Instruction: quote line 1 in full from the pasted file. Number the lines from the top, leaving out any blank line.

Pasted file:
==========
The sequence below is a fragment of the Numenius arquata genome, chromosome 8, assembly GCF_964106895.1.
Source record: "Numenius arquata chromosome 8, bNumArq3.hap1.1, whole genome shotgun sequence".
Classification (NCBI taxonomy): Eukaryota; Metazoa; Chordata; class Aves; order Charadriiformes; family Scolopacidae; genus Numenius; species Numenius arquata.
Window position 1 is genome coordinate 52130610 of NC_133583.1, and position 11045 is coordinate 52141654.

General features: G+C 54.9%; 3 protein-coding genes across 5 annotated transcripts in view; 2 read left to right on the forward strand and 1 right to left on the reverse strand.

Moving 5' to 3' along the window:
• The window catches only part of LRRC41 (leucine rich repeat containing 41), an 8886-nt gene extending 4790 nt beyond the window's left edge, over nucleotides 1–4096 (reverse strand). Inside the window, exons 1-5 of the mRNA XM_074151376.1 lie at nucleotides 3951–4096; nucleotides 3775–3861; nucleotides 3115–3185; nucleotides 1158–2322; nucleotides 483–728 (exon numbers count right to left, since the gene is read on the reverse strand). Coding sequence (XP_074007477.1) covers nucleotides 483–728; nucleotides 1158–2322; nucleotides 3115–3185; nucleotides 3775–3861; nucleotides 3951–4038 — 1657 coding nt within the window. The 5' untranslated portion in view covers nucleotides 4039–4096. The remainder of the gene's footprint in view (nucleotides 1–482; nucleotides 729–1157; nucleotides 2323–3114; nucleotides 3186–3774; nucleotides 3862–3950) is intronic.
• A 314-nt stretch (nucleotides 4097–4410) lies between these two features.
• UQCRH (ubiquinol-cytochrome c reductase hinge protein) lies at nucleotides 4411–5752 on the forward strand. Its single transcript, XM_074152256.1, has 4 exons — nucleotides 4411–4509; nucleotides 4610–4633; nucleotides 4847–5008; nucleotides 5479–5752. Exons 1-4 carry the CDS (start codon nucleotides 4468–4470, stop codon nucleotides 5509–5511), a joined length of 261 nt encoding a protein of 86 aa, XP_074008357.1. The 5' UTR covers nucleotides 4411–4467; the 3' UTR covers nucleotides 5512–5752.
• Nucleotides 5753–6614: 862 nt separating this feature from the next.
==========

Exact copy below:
The sequence below is a fragment of the Numenius arquata genome, chromosome 8, assembly GCF_964106895.1.